It's still not as dark as I'd like it, so I use another curves layer similar to the previous one to make it even darker. What I end up with is a nice blue with enough variation to be an interesting background.
4. Putting the pieces together
So now we have John and a background. I copy the extra "finalized" John layer from below the background layers (which I put in a group together) and bring it to the top. Now, to get John onto the background, you can use whatever cutting-out technique you most prefer. I use layer masks because they're easy, quick, and forgiving of mistakes. To add a mask to your layer, you can either go to Layer>Layer Mask>Reveal All, or else just hit the button on the layer palette that is like a circle inside of a rectangle. Now, the basic idea of layer masks is that anything that is white on the mask is visible on the layer, and anything that is black is INvisible, like it's been erased. Shades of grey are different levels of visibility. So you make sure you have the layer mask selected, then color with black everywhere you don't want to show (it'll look like you're erasing, but if you mess up, you can just color with white to make it show up again).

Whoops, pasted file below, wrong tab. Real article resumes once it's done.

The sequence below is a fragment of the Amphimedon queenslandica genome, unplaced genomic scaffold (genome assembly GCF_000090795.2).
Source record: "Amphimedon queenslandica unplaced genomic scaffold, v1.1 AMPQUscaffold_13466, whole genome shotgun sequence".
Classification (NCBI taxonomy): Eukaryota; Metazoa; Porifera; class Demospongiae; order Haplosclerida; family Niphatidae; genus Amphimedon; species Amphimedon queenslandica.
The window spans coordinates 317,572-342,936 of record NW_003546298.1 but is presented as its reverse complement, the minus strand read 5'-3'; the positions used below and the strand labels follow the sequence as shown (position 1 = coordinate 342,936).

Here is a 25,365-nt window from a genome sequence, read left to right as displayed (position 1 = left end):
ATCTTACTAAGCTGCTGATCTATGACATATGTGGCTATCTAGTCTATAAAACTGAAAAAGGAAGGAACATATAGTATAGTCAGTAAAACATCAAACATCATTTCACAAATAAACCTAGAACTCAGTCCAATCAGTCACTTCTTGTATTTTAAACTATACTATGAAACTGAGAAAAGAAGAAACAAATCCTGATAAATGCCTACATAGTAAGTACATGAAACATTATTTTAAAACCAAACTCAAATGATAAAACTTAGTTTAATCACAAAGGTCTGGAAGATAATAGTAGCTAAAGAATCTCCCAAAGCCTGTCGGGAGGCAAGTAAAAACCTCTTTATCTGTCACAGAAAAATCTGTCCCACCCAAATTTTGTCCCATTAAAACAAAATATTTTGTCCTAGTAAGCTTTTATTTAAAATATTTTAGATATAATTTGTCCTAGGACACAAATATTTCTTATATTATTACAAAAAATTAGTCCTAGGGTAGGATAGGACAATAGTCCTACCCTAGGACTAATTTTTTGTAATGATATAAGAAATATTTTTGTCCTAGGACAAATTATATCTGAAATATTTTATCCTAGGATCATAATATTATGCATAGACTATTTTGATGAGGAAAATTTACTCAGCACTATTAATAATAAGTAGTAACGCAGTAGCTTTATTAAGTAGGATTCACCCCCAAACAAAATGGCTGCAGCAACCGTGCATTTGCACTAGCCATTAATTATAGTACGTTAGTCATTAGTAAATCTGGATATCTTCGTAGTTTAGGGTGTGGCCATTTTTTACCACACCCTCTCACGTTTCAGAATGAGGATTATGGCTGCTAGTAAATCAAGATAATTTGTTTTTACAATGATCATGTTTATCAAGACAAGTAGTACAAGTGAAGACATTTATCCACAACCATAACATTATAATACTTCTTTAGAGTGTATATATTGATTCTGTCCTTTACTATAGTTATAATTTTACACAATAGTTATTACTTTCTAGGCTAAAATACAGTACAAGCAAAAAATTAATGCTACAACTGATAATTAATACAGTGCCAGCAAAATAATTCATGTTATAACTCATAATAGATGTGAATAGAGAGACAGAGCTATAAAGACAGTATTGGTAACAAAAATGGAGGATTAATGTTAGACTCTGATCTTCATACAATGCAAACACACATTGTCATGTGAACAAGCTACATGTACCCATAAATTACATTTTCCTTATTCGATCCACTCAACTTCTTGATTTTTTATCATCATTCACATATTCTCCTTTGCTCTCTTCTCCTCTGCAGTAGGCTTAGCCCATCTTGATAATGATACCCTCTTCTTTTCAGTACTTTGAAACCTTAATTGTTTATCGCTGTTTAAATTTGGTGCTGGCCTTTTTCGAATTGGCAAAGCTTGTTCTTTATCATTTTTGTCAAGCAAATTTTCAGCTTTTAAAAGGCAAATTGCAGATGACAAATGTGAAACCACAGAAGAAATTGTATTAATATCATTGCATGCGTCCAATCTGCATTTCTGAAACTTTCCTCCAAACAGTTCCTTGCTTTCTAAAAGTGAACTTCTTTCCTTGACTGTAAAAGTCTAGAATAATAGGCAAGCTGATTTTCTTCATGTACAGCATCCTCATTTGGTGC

This is easy to understand but can be difficult to do sometimes, as people's tendency seems to be not to get close enough in to the subject. You're not going to hurt the pixels or lose them, so don't be afraid to get right up on the line between your subject and the background and then go over it. No one is going to notice that you shaved a pixel or two off someone's hair, but, believe me, people ARE going to notice if you leave a chunky line of the background in your cutout.
His hair is just too much. TOO MUCH. It's throwing the balance of the entire icon and it's all I can look at. So I resize his head so the dark blob of hair takes up less space. Then, because John Sheppard's crazy hair got cut off a little in the cap, I use the smudge tool on tiny tiny size to smudge up some stray strands of hair at the top (look closely for the difference!).
Then I decided that his skin was too red or too dark or something. Selective Color with the Yellows having these settings: 0, -15, -20.
Then, because I like to fade the fuck out of my icons, I added a generic smoky texture on Lighten, 85% opacity. Then I added a curves layer like this to bring back a little contrast.
Then I added a pretty standard thing I do, #2c2114 on Exclusion 100% opacity, #b2b2a3 on Color Burn 30% opacity, and then a curves layer with settings 180,160 and 0,35 (output,input) - the whole thing in a group on 25% opacity.
These differences may look small, but I think it's the tinkering that can often make or break a good idea.
5. Adding text (aka, the hardest part)